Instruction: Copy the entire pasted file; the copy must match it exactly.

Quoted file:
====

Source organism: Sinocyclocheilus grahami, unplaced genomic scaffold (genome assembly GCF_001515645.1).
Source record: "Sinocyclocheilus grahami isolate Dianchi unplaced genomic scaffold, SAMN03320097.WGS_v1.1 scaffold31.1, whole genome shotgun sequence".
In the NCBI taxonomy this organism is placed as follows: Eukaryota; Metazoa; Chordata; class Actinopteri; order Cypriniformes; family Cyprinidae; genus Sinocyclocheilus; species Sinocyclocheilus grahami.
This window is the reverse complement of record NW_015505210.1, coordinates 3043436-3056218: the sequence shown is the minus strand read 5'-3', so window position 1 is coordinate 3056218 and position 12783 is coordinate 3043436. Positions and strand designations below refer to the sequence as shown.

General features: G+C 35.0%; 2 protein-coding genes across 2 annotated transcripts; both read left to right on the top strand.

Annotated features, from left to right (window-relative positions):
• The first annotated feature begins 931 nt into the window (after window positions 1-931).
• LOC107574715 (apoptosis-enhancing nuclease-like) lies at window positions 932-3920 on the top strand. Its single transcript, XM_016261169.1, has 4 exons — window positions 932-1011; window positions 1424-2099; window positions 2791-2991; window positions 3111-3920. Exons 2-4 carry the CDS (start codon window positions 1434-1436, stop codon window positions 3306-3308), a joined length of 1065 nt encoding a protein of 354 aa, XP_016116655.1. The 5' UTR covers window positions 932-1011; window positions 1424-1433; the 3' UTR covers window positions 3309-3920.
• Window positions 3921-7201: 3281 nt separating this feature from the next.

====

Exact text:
Source organism: Sinocyclocheilus grahami, unplaced genomic scaffold (genome assembly GCF_001515645.1).
Source record: "Sinocyclocheilus grahami isolate Dianchi unplaced genomic scaffold, SAMN03320097.WGS_v1.1 scaffold31.1, whole genome shotgun sequence".
In the NCBI taxonomy this organism is placed as follows: Eukaryota; Metazoa; Chordata; class Actinopteri; order Cypriniformes; family Cyprinidae; genus Sinocyclocheilus; species Sinocyclocheilus grahami.
This window is the reverse complement of record NW_015505210.1, coordinates 3043436-3056218: the sequence shown is the minus strand read 5'-3', so window position 1 is coordinate 3056218 and position 12783 is coordinate 3043436. Positions and strand designations below refer to the sequence as shown.

General features: G+C 35.0%; 2 protein-coding genes across 2 annotated transcripts; both read left to right on the top strand.

Annotated features, from left to right (window-relative positions):
• The first annotated feature begins 931 nt into the window (after window positions 1-931).
• LOC107574715 (apoptosis-enhancing nuclease-like) lies at window positions 932-3920 on the top strand. Its single transcript, XM_016261169.1, has 4 exons — window positions 932-1011; window positions 1424-2099; window positions 2791-2991; window positions 3111-3920. Exons 2-4 carry the CDS (start codon window positions 1434-1436, stop codon window positions 3306-3308), a joined length of 1065 nt encoding a protein of 354 aa, XP_016116655.1. The 5' UTR covers window positions 932-1011; window positions 1424-1433; the 3' UTR covers window positions 3309-3920.
• Window positions 3921-7201: 3281 nt separating this feature from the next.